Doing that kind of work requires a lot of energy, and that uses up a lot of air, because your body makes energy by burning glucose. Glucose plus oxygen yields energy for muscles plus carbon dioxide. So working hard hurts your air supply two ways, by using oxygen faster and by producing more carbon dioxide, which promotes wasteful breathing.

Whales produce energy the same way and have learned to shove aside the water slowly, by moving and swimming slowly, because going slow saves energy and air. Actually, the problem is not speed, it's acceleration. Moving your body forward means pushing aside the water that's in your path. As you swim forward, you accelerate every molecule of water in your path from zero to whatever speed it needs to get out of your way. And as every motorhead knows, it's those zero-to-60 times that suck up the horsepower. For example, Consumer Reports says a 3,200-pound Chevy Malibu gets to 60 in 8.1 seconds with 144 horsepower. The same weight with a Ferrari nameplate gets there twice as fast, but needs almost four times as much horsepower to do it. The Ferrari is also sucking down fuel and air at a phenomenal rate, and you will too if you make those water molecules jump like Ferraris to get out of your way.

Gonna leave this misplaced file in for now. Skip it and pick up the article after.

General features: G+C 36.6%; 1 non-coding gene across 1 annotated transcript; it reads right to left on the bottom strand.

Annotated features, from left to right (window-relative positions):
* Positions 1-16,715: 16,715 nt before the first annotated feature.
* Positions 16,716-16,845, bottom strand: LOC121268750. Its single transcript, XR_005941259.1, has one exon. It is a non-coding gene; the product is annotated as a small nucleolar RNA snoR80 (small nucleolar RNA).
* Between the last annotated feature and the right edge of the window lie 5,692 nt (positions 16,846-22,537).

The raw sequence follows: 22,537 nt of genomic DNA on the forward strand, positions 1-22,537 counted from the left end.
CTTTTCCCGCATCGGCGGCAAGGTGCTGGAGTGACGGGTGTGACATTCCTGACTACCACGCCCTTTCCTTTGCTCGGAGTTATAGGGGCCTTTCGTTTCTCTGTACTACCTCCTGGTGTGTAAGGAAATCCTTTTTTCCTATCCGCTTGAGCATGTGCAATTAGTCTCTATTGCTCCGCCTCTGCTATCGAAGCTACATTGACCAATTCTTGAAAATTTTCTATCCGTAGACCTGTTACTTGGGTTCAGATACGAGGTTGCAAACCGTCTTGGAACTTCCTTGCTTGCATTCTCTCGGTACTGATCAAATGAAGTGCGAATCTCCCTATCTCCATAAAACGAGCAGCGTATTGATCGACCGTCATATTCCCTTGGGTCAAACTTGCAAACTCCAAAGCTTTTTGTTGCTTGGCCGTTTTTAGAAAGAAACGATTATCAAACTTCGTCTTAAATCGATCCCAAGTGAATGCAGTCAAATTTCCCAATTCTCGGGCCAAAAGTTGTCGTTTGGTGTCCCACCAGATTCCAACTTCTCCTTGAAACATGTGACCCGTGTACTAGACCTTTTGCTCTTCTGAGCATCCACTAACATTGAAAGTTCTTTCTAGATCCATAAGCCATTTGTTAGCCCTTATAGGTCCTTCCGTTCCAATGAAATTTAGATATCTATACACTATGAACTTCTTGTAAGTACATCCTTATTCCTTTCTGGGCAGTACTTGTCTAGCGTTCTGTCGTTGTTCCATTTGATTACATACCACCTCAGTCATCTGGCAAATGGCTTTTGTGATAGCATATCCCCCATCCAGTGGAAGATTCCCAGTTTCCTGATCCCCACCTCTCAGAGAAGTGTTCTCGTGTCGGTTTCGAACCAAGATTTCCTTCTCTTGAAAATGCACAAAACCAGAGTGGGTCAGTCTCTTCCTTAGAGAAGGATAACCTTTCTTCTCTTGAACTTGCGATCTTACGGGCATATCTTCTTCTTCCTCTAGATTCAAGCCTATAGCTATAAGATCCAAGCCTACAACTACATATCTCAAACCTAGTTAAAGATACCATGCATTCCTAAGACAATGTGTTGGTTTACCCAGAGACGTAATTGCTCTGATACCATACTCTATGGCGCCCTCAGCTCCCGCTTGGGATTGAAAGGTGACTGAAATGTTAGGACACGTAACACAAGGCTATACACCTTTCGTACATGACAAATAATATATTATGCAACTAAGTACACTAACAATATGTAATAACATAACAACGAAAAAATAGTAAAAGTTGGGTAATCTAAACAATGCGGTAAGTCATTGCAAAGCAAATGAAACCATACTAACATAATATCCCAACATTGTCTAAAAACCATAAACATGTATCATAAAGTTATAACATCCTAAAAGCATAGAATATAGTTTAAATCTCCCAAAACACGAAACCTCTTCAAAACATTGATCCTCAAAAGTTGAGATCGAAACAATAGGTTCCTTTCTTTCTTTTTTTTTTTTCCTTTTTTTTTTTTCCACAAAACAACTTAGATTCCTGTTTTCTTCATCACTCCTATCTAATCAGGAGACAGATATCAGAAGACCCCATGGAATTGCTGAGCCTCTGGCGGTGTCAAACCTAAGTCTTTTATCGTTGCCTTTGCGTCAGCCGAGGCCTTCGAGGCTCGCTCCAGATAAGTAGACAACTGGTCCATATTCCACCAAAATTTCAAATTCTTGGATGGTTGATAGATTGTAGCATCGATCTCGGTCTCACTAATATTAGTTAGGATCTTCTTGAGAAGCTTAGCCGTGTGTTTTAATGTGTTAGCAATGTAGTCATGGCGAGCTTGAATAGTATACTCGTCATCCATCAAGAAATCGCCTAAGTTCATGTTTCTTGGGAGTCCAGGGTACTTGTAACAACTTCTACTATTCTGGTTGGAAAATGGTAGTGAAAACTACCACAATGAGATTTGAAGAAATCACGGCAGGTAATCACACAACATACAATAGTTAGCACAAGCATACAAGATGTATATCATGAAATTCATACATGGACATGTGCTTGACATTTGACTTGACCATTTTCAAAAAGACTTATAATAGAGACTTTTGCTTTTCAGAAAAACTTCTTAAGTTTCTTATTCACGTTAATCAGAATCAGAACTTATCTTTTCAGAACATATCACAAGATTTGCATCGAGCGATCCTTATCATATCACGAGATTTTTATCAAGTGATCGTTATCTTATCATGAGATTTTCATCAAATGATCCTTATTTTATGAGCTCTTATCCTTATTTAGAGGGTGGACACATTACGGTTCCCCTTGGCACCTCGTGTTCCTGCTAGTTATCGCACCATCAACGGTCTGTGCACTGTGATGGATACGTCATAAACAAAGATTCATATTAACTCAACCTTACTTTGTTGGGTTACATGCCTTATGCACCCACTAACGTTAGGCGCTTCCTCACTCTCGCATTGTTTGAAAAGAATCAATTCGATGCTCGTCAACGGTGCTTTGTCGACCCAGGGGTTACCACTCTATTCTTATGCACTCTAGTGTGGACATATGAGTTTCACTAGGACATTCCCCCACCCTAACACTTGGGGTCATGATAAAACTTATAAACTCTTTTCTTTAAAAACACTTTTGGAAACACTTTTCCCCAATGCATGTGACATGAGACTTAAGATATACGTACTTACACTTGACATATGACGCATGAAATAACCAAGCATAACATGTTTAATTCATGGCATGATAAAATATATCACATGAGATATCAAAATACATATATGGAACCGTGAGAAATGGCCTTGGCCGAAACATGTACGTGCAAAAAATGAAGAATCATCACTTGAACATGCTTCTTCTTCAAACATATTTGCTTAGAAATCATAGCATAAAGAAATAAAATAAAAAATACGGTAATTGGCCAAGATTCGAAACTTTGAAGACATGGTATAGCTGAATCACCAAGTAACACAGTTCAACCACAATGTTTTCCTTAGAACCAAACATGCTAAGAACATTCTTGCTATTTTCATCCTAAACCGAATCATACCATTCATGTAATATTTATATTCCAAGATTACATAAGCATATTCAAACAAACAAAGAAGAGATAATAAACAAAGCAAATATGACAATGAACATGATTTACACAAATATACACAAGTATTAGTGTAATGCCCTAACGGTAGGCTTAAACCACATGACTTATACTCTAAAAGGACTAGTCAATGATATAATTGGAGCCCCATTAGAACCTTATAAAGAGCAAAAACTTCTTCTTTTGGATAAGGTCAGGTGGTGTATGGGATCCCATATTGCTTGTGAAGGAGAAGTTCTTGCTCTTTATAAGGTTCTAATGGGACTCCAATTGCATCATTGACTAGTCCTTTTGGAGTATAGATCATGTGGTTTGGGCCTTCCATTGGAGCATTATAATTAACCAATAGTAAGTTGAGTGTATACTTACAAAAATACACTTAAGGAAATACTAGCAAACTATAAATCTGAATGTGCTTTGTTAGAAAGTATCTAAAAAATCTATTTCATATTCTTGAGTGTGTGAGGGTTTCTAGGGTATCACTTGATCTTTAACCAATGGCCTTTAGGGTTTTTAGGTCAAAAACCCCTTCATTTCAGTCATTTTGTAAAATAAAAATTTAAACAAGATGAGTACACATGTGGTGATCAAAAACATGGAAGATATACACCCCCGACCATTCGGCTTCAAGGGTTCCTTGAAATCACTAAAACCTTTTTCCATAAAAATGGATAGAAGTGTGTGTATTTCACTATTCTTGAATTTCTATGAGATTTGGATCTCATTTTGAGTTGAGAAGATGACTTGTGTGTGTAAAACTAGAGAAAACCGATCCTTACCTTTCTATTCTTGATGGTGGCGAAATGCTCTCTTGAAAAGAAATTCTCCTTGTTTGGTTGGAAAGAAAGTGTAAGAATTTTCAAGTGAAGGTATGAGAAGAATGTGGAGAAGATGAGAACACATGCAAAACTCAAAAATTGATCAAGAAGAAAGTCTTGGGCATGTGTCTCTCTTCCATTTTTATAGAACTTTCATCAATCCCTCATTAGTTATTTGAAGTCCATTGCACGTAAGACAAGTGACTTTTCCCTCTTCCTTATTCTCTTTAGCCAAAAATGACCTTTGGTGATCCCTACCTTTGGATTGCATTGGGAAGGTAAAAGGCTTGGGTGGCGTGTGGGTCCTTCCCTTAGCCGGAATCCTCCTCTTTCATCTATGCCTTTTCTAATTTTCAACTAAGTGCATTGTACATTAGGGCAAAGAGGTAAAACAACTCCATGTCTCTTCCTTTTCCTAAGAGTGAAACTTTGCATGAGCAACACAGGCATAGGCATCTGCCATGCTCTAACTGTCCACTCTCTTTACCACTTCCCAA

If going faster gets you to your goal sooner, you might think you'd come out with about the same overall air consumption per mile. Afraid not. That's the "drive faster when you're almost out of gas" theory, and it doesn't work under water either. Swimming or driving faster consumes not just more air and energy but a lot more. In theory, the energy and air cost is proportional to the square of the speed. That means going twice as fast costs four times as much energy and air; going three times as fast takes nine times as much.

At least that's what the physics books say. To test the theory, I tried another experiment. I gave four test divers underwater speedometers, digital tank pressure gauges and stopwatches and had them measure their air consumption at speeds from 0.5 to 2 mph. Admittedly, this is another shade-tree experiment, but the numbers did show that when they doubled their speed, all four divers more than doubled their air consumption. They were wasting air by going faster.